The Rites of Eleusis in the News – Part IV – “The RITES (or Wrongs?) of ELEUSIS”

Do what thou wilt shall be the whole of the Law

The November 9th, 1910 edition of “The Bystander” ran an editorial entitled “The RITES (or Wrongs?) of ELEUSIS” which included an image of Crowley as the “Guardian of the Flame”.  In this article the editors suggest that a few newspapers have preferred to regard the Rites “as subjects for humorous treatment” and further “have chosen to use them as the vehicle for charges against Mr. Crowley of blasphemy” which was illegal in England at the time.  The editors then reveal that they have invited Crowley to defend himself in writing to which he agreed.  It is then announced that their next issue, released on November 16th, would include Crowley’s rebuttal.

These accusations were of course true, Crowley was being maligned in the press.  Maybe most damning was an article entitled “An Amazing Sect” published by the “Looking Glass” on the 29th of October which described the participants robes as “Turkish bath costumes” and wrote that the Mother of Heaven “attempted jujitsu” while standing on Crowley’s chest.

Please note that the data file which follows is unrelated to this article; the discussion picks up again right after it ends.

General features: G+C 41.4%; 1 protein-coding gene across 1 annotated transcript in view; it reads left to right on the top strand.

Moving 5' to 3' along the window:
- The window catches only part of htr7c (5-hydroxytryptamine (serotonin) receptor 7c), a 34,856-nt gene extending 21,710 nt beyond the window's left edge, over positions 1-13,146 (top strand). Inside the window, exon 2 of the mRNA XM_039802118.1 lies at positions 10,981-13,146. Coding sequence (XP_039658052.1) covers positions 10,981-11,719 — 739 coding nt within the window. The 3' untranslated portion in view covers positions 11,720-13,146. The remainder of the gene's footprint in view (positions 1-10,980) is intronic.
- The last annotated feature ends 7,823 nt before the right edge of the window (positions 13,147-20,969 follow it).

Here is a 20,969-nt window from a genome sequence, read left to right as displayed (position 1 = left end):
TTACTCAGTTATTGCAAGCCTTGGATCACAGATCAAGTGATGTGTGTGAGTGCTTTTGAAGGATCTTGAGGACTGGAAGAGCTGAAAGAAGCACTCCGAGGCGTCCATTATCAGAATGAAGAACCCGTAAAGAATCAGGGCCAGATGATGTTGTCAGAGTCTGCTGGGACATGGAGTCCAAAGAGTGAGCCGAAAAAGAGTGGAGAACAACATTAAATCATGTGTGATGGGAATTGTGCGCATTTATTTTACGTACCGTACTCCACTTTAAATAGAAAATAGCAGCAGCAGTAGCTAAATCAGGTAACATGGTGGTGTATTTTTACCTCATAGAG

Crowley responded to his critics in resounding fashion with a full to page article entitled “Concerning ‘Blasphemy’ in General and ‘The Rites of Eleusis’ in Particular”- which is well worth the read, though likely did little to sway public opinion.

This article began with the following editorial note attached:

“The Editor wishes it to be clearly understood that The Bystander does not associate itself in any way with the views of Mr. Crowley.  We have offered him the hospitality of our columns to repel the serious charge that the “Rites of Eleusis,” now in progress at the Caxton Hall, Westminster, are “orgies” of a blasphemous character, and it is entirely for the public to decide whether or not he succeeds in doing this.”

The article ends with the Editor informing the reader that the following weeks issue will include an article by Crowley providing an actual description of the nature of the rites and detail their origins.  Crowley of course obliges and the followings weeks edition of “The Bystander” included his article “The Rites of Eleusis – Their Origin and Meaning” – which is also well worth the read.

My hope is that the images of these articles are legible, most especially if you zoom in, but if you prefer them in PDF form – I do believe these are available at the 100th Monkey Press.

Hope you have enjoyed this series of articles!

Love is the law, love under will


Frater Orpheus

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